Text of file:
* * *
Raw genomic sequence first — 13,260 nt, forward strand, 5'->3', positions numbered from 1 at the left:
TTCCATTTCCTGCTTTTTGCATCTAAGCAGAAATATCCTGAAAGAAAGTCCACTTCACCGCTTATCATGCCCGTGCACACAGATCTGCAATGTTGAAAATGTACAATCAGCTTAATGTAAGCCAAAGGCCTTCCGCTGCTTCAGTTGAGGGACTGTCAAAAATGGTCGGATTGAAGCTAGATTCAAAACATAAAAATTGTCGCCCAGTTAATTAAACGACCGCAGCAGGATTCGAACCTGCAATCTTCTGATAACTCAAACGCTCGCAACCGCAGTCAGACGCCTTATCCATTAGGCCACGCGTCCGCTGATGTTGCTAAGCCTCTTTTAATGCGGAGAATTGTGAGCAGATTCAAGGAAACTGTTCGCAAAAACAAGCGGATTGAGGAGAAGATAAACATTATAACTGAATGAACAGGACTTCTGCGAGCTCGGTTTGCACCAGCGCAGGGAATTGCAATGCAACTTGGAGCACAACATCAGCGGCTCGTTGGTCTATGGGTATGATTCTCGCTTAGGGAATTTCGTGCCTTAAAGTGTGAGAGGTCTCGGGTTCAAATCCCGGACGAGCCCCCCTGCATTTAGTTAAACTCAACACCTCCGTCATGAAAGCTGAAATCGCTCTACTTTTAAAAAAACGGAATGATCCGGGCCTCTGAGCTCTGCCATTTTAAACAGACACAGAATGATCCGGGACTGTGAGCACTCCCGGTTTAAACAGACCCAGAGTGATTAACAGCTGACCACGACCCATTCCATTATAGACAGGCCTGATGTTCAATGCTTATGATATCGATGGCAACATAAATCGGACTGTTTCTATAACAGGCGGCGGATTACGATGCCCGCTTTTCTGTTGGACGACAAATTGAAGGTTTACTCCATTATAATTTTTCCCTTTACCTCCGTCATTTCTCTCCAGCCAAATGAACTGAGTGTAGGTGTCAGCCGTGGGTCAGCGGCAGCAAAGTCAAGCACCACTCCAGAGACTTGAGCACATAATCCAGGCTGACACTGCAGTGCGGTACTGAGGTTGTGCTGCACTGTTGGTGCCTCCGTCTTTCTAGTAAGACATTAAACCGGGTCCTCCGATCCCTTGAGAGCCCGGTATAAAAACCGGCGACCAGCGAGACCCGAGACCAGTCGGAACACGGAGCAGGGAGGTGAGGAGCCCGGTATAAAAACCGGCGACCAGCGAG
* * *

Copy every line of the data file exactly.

Raw genomic sequence first — 13,260 nt, forward strand, 5'->3', positions numbered from 1 at the left:
TTCCATTTCCTGCTTTTTGCATCTAAGCAGAAATATCCTGAAAGAAAGTCCACTTCACCGCTTATCATGCCCGTGCACACAGATCTGCAATGTTGAAAATGTACAATCAGCTTAATGTAAGCCAAAGGCCTTCCGCTGCTTCAGTTGAGGGACTGTCAAAAATGGTCGGATTGAAGCTAGATTCAAAACATAAAAATTGTCGCCCAGTTAATTAAACGACCGCAGCAGGATTCGAACCTGCAATCTTCTGATAACTCAAACGCTCGCAACCGCAGTCAGACGCCTTATCCATTAGGCCACGCGTCCGCTGATGTTGCTAAGCCTCTTTTAATGCGGAGAATTGTGAGCAGATTCAAGGAAACTGTTCGCAAAAACAAGCGGATTGAGGAGAAGATAAACATTATAACTGAATGAACAGGACTTCTGCGAGCTCGGTTTGCACCAGCGCAGGGAATTGCAATGCAACTTGGAGCACAACATCAGCGGCTCGTTGGTCTATGGGTATGATTCTCGCTTAGGGAATTTCGTGCCTTAAAGTGTGAGAGGTCTCGGGTTCAAATCCCGGACGAGCCCCCCTGCATTTAGTTAAACTCAACACCTCCGTCATGAAAGCTGAAATCGCTCTACTTTTAAAAAAACGGAATGATCCGGGCCTCTGAGCTCTGCCATTTTAAACAGACACAGAATGATCCGGGACTGTGAGCACTCCCGGTTTAAACAGACCCAGAGTGATTAACAGCTGACCACGACCCATTCCATTATAGACAGGCCTGATGTTCAATGCTTATGATATCGATGGCAACATAAATCGGACTGTTTCTATAACAGGCGGCGGATTACGATGCCCGCTTTTCTGTTGGACGACAAATTGAAGGTTTACTCCATTATAATTTTTCCCTTTACCTCCGTCATTTCTCTCCAGCCAAATGAACTGAGTGTAGGTGTCAGCCGTGGGTCAGCGGCAGCAAAGTCAAGCACCACTCCAGAGACTTGAGCACATAATCCAGGCTGACACTGCAGTGCGGTACTGAGGTTGTGCTGCACTGTTGGTGCCTCCGTCTTTCTAGTAAGACATTAAACCGGGTCCTCCGATCCCTTGAGAGCCCGGTATAAAAACCGGCGACCAGCGAGACCCGAGACCAGTCGGAACACGGAGCAGGGAGGTGAGGAGCCCGGTATAAAAACCGGCGACCAGCGAG